How Britain invented terror bombing in 1920s Iraq

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On 28 August last year, as America tried to build international support for its impending war against Iraq, US Defence Secretary Donald Rumsfeld compared President Bush's international isolation over plans to attack Iraq with the lonely stand taken by Winston Churchill before the Second World War. In the face of appeasers and doubters at home and abroad, he told 3,000 assembled US marines, Winston Churchill realised what a threat Hitler posed to Europe. Similarly, he added, President Bush knew that "leadership in the right direction finds followers and supporters."

The comparison tells us more than Rumsfeld intends. Leaving aside the fact that support for World War II is totally reactionary, Rumsfeld's comparison is not completely inaccurate. For, under the administration of Secretary of State for War Winston Churchill, Britain invented the technique of terror bombing of defenceless civilians that has been a feature of most wars ever since. In 1920s Iraq Britain bombed Kurds and Arabs when they rebelled against Britain's attempts to assert control over them. So, it is indeed accurate to compare G. W. Bush and Winston Churchill - but also Adolf Hitler - to each other.

Britain occupied the vilayets (districts) of Baghdad and Basra during World War I. Following the Armistice, Britain occupied Iraqi Kurdistan, beginning with the city and vilayet of Mosul, during November-December 1918. This latter occupation violated an agreement with the Ottomans, the Mudros Treaty, but Britain knew that "the defeated Turks had no option" (Nader Entessar, Kurdish Ethnonationalism, p. 50). British forces also occupied the Kurdish cities of Kirkuk and Suleymaniya. On 1 May 1920 Britain assumed the League of Nations Mandate (protectorate) of Iraq under the Treaty of San Remo and immediately established a Provisional Government in Baghdad. In August 1921 Britain installed a leading member of Arabia's Hashemite dynasty as the King of Iraq. As an outsider, King Faisal I would always be ultimately dependent upon his 'sponsor' for support. Of course, the Hashemites had already proven their pro-British credentials by providing fighters for T. E. Lawrence's Arab revolt against the Ottomans in Arabia.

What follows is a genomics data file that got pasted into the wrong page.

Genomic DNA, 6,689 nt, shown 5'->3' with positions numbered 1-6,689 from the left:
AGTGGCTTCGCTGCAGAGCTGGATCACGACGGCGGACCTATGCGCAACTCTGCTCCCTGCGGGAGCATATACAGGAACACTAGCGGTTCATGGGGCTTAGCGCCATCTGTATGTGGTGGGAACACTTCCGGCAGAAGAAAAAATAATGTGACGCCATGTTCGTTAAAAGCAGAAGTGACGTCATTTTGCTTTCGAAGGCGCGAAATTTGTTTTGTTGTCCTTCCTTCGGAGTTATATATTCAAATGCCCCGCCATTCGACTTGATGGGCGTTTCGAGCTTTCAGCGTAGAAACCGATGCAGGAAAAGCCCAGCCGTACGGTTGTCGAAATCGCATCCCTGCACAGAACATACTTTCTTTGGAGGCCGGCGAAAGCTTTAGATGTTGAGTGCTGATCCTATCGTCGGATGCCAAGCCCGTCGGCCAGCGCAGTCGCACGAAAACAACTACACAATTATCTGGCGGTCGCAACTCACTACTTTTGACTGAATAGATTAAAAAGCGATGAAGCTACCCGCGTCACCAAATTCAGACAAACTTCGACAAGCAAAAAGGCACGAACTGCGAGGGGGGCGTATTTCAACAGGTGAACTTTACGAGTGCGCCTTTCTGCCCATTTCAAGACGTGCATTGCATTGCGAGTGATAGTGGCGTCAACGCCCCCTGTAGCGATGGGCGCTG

Basing itself on lessons learnt in its Indian colonial possession as well as its wartime experience in Iranian Kurdistan, Britain cast around for pliable Kurdish figures whom it could appoint to positions of authority, focusing especially on tribal leaders - even going to the extent of 're-tribalising':

"Every man who could be labeled a tribesman was placed under a tribal leader. The idea was to divide South Kurdistan [Iraqi Kurdistan] into tribal areas under a tribal leader. Petty village headmen were unearthed and discovered as leaders of long dead tribes" (Major E. B. Soane, British Political Officer, 1919, cited in David McDowall, A Modern History of the Kurds, p. 120-21).

For all its talk of its 'civilising mission' to non-Christian and non-white peoples, therefore, Britain was deliberately attempting to turn back the clock of social development, in the naked pursuit of its own capitalist interests. Arnold Wilson, the British Acting Civil Commissioner in Baghdad at the time, explains:

"The whole basis of our action as regards Kurds should be in my opinion the assurance of a satisfactory boundary to Mesopotamia. Such a boundary cannot possibly be secured, I imagine, in the plains, but must be found in the Kurdish mountains � [and that] entails a tribal policy" (cited in McDowall, op. cit., pp. 120-21).

Britain appointed Kurdish chieftains to all manner of positions, including one Sheikh Mahmud Barzinji as the Governor of Suleymaniya division - the only area to have a Kurdish administrator. But when its Kurdish appointees proved incapable of following imperial orders, the policy of Kurdish autonomy was simply dropped by Britain. C. J. Edmonds, a British political officer in the region, states that Britain soon became convinced that Iraq would never be viable without its Kurdish component:

"We were now engaged upon what was for Iraq a life and death struggle of which none of us had any doubt, for we were convinced that Basra and Baghdad without Mosul could, for economic and strategic reasons, never be built up into a viable state" (C. J. Edmonds, Kurds, Turks and Arabs, p. 398). Britain's strategic interests

Britain was committed above all to a stable Iraq, as a bulwark against Turkish, Russian and other interests in the region. Financially stretched by the recent World War, Britain was in no shape to pursue new complicated - and expensive - adventures in the fastnesses of Kurdistan. Consequently, it now dropped its policy of support for Kurdish self-rule. When Britain's strategic interests demanded it, therefore, the Kurds were portrayed as almost inherently incapable of ruling themselves. A British Memorandum to the League of Nations asserted:

"The Kurds of Iraq are entirely lacking in those characteristics of political cohesion which are essential to self-government. Their organisation and outlook are essentially tribal. They are without traditions of self-government or self-governing institutions. Their mode of life is primitive, and for the most part they are illiterate and untutored, resentful of authority and lacking in a sense of discipline or responsibility".